The hormones created and released by the glands in your body’s endocrine system control nearly all the processes in your body. These chemicals help coordinate your body’s functions, from metabolism to growth and development, emotions, mood, sexual function and even sleep.
What is the endocrine system?
Your endocrine system is made up of several organs called glands. These glands, located all over your body, create and secrete (release) hormones.
Hormones are chemicals that coordinate different functions in your body by carrying messages through your blood to your organs, skin, muscles and other tissues. These signals tell your body what to do and when to do it.
What does the endocrine system do and how does it work?
Your endocrine system continuously monitors the amount of hormones in your blood. Hormones deliver their messages by locking into the cells they target so they can relay the message.
The pituitary gland senses when your hormone levels rise, and tells other glands to stop producing and releasing hormones. When hormone levels dip below a certain point, the pituitary gland can instruct other glands to produce and release more. This process, called homeostasis, works similarly to the thermostat in your house. Hormones affect nearly every process in your body, including:
- Metabolism (the way you break down food and get energy from nutrients).
- Growth and development.
- Emotions and mood.
- Fertility and sexual function.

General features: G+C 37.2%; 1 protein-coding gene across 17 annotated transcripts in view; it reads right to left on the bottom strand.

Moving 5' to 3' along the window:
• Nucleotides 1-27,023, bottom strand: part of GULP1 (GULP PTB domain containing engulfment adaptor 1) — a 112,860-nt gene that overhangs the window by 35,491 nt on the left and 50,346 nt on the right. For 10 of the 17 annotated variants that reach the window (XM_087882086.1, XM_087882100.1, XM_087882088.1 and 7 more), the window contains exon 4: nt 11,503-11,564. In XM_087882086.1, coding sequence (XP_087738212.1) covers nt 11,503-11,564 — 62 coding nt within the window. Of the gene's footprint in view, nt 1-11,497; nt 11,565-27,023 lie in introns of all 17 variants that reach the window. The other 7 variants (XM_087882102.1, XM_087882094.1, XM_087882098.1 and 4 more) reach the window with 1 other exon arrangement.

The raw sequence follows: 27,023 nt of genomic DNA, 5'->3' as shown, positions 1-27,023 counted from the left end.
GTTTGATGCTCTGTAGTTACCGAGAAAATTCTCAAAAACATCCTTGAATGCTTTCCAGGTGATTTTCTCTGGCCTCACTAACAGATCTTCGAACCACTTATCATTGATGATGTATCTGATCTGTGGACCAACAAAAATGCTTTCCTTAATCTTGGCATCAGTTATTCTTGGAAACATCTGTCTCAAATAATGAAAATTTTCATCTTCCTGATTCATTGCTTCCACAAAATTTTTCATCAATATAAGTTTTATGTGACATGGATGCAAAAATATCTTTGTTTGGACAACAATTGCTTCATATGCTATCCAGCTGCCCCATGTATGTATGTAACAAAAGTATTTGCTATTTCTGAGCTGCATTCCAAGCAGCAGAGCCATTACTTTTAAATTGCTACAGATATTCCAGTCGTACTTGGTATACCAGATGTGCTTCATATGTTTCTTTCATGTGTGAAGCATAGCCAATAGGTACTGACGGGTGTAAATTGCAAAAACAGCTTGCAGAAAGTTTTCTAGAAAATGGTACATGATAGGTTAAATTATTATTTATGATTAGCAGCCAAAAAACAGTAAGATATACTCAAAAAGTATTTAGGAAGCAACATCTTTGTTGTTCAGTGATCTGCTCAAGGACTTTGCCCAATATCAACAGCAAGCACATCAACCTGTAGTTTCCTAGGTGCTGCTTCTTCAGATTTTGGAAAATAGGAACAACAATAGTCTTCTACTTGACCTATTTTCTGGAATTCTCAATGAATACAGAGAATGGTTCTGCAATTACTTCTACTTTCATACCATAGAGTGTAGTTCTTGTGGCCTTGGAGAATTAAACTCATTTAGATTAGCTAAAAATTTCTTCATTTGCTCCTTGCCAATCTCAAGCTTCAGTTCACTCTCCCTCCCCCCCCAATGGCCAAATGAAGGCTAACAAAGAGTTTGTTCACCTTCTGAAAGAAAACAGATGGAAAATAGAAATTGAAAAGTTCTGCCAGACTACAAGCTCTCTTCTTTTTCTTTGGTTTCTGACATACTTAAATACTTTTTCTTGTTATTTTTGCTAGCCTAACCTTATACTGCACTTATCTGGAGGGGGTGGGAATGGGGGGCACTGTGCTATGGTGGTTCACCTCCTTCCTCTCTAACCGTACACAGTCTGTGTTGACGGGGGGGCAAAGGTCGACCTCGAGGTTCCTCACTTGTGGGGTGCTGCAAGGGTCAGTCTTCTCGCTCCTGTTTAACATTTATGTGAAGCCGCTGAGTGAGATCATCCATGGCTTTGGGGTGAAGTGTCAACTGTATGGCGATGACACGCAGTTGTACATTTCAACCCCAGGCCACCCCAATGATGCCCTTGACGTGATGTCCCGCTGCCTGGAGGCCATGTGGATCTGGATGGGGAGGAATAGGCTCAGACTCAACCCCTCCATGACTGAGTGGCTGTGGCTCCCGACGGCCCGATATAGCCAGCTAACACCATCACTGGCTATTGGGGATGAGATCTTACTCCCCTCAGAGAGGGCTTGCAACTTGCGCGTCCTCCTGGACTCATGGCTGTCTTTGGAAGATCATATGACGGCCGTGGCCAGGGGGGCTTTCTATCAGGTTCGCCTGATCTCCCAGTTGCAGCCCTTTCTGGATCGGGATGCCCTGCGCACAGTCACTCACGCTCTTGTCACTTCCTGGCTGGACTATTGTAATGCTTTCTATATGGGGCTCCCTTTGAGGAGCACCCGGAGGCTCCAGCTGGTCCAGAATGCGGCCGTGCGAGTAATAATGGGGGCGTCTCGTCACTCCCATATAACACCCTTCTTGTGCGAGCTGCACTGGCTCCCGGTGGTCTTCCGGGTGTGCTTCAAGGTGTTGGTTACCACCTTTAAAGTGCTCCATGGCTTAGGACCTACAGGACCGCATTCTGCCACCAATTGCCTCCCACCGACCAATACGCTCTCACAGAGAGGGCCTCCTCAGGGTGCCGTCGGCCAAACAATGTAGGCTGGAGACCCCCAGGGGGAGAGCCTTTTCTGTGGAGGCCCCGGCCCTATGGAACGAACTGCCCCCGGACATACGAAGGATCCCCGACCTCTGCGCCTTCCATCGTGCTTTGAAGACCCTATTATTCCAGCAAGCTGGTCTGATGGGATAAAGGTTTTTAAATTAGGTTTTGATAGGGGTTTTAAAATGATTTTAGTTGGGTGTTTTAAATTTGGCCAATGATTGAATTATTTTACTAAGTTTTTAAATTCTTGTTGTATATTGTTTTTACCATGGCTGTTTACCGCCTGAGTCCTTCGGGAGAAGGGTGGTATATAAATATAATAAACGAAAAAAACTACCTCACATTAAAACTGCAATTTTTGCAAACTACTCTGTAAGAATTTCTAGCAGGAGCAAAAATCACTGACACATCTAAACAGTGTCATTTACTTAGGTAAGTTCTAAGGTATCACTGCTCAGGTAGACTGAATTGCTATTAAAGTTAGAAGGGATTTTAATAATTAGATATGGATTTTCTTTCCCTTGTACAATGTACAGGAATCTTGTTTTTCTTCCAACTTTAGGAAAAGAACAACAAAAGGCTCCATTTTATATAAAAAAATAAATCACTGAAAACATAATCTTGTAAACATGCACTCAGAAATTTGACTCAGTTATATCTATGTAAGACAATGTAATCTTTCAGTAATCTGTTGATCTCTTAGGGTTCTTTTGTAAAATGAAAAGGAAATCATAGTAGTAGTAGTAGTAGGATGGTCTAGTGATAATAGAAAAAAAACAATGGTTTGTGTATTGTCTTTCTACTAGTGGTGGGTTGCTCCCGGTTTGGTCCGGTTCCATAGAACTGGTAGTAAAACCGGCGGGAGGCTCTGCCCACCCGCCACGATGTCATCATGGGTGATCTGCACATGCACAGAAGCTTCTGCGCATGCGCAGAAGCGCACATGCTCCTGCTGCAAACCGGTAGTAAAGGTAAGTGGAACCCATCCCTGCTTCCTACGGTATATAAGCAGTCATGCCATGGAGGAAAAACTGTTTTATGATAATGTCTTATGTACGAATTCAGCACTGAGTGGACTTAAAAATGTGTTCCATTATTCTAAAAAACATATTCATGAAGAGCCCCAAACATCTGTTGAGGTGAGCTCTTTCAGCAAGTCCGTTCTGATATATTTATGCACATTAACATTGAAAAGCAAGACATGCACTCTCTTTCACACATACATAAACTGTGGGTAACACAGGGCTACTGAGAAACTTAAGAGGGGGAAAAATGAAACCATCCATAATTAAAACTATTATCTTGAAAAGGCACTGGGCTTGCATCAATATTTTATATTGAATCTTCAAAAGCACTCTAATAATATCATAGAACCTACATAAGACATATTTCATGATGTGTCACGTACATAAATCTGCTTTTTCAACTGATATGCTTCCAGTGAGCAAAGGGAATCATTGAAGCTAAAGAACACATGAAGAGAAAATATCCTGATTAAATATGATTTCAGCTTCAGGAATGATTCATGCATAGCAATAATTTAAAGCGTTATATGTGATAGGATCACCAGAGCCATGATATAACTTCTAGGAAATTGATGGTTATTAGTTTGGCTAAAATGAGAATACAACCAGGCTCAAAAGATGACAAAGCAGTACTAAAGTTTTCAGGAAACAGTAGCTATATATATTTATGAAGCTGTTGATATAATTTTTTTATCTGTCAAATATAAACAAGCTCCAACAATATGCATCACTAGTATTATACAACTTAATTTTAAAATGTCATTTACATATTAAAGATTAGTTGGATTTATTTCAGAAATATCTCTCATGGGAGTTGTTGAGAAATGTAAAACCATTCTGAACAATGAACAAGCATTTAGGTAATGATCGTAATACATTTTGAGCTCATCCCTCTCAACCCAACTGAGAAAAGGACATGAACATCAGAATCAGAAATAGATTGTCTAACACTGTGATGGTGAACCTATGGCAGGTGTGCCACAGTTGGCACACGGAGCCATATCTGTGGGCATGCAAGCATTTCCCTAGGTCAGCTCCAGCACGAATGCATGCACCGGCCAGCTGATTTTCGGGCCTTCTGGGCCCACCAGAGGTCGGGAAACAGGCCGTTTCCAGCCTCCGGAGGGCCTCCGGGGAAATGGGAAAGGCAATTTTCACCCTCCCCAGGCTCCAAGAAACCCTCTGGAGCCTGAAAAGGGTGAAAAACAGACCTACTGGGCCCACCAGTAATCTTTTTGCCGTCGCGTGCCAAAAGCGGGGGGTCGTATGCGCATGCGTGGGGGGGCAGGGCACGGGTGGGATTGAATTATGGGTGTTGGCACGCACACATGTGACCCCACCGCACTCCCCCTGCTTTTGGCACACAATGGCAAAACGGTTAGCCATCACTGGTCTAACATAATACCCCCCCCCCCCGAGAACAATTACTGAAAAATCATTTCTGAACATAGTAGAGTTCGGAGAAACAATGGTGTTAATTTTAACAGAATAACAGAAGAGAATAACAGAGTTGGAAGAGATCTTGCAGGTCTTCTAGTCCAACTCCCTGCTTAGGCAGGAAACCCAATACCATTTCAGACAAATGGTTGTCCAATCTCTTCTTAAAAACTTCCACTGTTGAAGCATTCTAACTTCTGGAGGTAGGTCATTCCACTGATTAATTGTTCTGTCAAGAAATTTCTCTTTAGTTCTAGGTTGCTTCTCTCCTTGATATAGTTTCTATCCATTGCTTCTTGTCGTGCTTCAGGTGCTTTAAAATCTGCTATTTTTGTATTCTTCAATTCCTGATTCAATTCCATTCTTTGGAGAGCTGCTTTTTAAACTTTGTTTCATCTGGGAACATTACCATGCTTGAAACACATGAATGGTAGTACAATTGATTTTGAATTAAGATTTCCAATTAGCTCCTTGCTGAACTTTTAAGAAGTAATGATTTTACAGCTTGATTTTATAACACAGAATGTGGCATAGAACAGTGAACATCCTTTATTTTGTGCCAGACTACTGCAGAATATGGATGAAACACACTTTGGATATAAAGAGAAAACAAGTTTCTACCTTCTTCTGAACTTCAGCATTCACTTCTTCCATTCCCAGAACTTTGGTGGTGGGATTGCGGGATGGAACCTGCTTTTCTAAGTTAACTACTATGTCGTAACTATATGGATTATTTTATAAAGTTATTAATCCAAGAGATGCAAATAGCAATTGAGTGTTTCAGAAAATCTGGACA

- Blood pressure.
Sometimes glands produce too much or not enough of a hormone. This imbalance can cause health problems, such as weight gain, high blood pressure and changes in sleep, mood and behavior. Many things can affect how your body creates and releases hormones. Illness, stress and certain medications can cause a hormone imbalance.
What are the parts of the endocrine system?
The endocrine system is made up of organs called glands. Glands produce and release different hormones that target specific things in the body. You have glands all over your body, including in your neck, brain and reproductive organs. Some glands are tiny, about the size of a grain of rice or a pea. The largest gland is the pancreas, which is about 6 inches long.
The main glands that produce hormones include:
- Hypothalamus: This gland is located in your brain and controls your endocrine system. It uses information from your nervous system to determine when to tell other glands, including the pituitary gland, to produce hormones. The hypothalamus controls many processes in your body, including your mood, hunger and thirst, sleep patterns and sexual function.
- Pituitary: This little gland is only about the size of a pea, but it has a big job. It makes hormones that control several other glands such as the thyroid gland, adrenal glands, ovaries and testicles. The pituitary gland is in charge of many different functions, including how your body grows. It’s located at the base of your brain.
- Thyroid: Your thyroid is a butterfly-shaped gland in the front of your neck. It’s responsible for your metabolism (how your body uses energy).
- Parathyroid: These four tiny glands are no larger than a grain of rice. They control the level of calcium in your body. For your heart, kidneys, bones and nervous system to work, you need the right amount of calcium.
- Adrenal: You have two adrenal glands, one on top of each kidney. They control your metabolism, blood pressure, sexual development and response to stress.
- Pineal: This gland manages your sleep cycle by releasing melatonin, a hormone that causes you to feel sleepy.
- Pancreas: Your pancreas is part of your endocrine system, and it plays a significant role in your digestive system too. It makes a hormone called insulin that controls the level of sugar in your blood.
- Ovaries: In women, the ovaries release sex hormones called estrogen, progesterone and testosterone. Women have two ovaries in their lower abdomen, one on either side.